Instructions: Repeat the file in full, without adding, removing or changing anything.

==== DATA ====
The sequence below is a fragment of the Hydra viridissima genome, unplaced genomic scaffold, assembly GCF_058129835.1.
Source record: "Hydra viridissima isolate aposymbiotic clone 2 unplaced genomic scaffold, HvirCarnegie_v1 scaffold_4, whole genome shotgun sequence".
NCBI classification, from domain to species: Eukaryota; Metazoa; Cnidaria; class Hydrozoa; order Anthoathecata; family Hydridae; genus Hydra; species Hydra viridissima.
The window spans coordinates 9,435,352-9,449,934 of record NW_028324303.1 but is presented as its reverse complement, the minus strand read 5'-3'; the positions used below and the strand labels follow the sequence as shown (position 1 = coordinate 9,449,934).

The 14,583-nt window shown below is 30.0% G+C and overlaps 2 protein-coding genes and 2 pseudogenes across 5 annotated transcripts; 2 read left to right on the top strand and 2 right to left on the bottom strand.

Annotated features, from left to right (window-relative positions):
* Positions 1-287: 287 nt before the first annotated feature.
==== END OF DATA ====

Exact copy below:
The sequence below is a fragment of the Hydra viridissima genome, unplaced genomic scaffold, assembly GCF_058129835.1.
Source record: "Hydra viridissima isolate aposymbiotic clone 2 unplaced genomic scaffold, HvirCarnegie_v1 scaffold_4, whole genome shotgun sequence".
NCBI classification, from domain to species: Eukaryota; Metazoa; Cnidaria; class Hydrozoa; order Anthoathecata; family Hydridae; genus Hydra; species Hydra viridissima.
The window spans coordinates 9,435,352-9,449,934 of record NW_028324303.1 but is presented as its reverse complement, the minus strand read 5'-3'; the positions used below and the strand labels follow the sequence as shown (position 1 = coordinate 9,449,934).

The 14,583-nt window shown below is 30.0% G+C and overlaps 2 protein-coding genes and 2 pseudogenes across 5 annotated transcripts; 2 read left to right on the top strand and 2 right to left on the bottom strand.

Annotated features, from left to right (window-relative positions):
* Positions 1-287: 287 nt before the first annotated feature.